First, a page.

Video: Stars in the Haze by Joshua Frank
Interactive: Beijing Slider
In the window below, a slider can be dragged across the picture to compare between a blue-sky day and a really smoggy day in Beijing, pixel by pixel. These two days, June 19 and 22, 2009, were selected from our Beijing Air archive, photographs by Lin Yang and/or John Billingsley.
Two Perspectives: Beijing Dust Storm
The dust storm has become a seasonal eye sore and throat sore for Beijing residents and those who pass by during gritty spring days. Here below is a late March day when sand, blown from the Gobi out in the west engulfed the region and reduced visibility. Also presented is the same day's satellite image via NASA, showing the widespread effects of the dust storm. Photographs by Lin Yang and/or John Billingsley.
Beijing, Monday, March 22, 2010 API:245
Two Perspectives: One-Day Apart in Beijing
Presented below are four images of Beijing on two consecutive days: December 21 and 22, 2010. The two large images were taken by satellites via NASA, the other two from the ground. One can see that the layer of thick smog can sometimes blanket the North China Plain and even the adjacent seas. Photographs by Lin Yang and/or John Billingsley.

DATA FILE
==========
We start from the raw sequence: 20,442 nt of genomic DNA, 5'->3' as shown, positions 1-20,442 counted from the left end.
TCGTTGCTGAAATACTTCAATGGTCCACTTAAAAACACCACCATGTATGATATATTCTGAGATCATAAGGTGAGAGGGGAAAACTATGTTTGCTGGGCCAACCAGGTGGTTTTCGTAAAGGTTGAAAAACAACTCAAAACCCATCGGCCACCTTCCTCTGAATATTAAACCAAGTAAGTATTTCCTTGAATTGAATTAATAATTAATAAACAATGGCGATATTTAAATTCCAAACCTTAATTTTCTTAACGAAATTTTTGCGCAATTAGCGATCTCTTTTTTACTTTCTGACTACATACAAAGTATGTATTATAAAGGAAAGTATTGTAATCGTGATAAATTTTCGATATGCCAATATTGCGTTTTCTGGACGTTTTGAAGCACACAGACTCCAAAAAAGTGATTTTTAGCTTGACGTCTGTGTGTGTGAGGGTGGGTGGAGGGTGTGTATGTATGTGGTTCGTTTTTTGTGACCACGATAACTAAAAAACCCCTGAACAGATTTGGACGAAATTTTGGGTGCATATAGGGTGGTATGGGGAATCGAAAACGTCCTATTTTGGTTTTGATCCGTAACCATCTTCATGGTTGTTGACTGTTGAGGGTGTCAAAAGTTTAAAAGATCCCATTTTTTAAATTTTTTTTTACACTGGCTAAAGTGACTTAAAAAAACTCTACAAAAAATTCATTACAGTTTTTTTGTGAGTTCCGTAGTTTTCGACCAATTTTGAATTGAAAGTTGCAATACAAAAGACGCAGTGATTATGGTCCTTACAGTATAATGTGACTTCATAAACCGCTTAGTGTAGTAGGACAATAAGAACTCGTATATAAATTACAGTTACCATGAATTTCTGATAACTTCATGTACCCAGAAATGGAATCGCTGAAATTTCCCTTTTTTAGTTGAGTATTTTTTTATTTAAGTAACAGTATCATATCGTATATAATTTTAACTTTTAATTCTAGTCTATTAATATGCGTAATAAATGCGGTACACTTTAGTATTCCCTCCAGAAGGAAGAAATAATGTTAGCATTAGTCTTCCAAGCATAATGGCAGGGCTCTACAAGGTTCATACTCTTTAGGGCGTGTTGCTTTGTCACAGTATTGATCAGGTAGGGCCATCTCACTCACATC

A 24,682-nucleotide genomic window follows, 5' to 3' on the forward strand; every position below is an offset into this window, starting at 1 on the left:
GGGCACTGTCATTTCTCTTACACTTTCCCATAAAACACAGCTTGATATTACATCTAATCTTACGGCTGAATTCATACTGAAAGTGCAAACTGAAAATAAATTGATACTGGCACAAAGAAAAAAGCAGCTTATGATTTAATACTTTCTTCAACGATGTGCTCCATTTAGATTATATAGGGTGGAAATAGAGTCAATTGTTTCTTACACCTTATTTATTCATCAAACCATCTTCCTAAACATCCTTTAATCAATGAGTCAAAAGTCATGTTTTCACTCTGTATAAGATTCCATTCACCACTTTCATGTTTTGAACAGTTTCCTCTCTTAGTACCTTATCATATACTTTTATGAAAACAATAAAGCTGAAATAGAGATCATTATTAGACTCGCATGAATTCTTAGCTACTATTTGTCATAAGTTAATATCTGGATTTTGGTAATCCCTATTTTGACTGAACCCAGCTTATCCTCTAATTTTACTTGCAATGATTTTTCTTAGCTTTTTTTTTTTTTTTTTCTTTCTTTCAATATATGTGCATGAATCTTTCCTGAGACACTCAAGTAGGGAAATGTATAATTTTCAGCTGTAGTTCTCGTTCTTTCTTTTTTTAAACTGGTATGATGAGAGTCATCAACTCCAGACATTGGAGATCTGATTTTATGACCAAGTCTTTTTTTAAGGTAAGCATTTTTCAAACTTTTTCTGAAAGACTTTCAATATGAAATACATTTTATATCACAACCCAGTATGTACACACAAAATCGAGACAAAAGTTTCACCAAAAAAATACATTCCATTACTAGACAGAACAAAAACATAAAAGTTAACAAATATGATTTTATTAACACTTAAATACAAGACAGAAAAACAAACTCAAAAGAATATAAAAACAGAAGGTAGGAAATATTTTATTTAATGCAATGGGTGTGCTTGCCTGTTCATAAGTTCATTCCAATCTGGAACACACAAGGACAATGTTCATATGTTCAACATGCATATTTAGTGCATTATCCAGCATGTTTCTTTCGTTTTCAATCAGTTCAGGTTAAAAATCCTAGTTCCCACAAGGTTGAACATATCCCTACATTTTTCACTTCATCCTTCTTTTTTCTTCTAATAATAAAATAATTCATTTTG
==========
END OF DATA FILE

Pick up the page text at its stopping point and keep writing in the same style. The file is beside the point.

Beijing, Tuesday, Dec.21, 2010
Beijing, Wednesday, Dec.22, 2010
Archived Worst Week in Beijing (Plus Satellite Views)
During the four years (2007-2011) of Beijing Air, we've seen a rollercoasterof ups and downs in the city's air quality. Being able to see a few straight days of blue-sky is a luxury. During the Christmas week of 2007, smog covered the skies and API, China's government gauge of pollution levels, registered a maximum of 500 and a 420. Photographs by Lin Yang and/or John Billingsley, satellite images via NASA.
Watch: Longing for Blue Skies (with MediaStorm)
We produced this video we for Beijing Air, launched in July 2008. Although the Chinese government had invested 120 billion yuan to clean up its air before the Olympic Games, air quality has remained a major concern.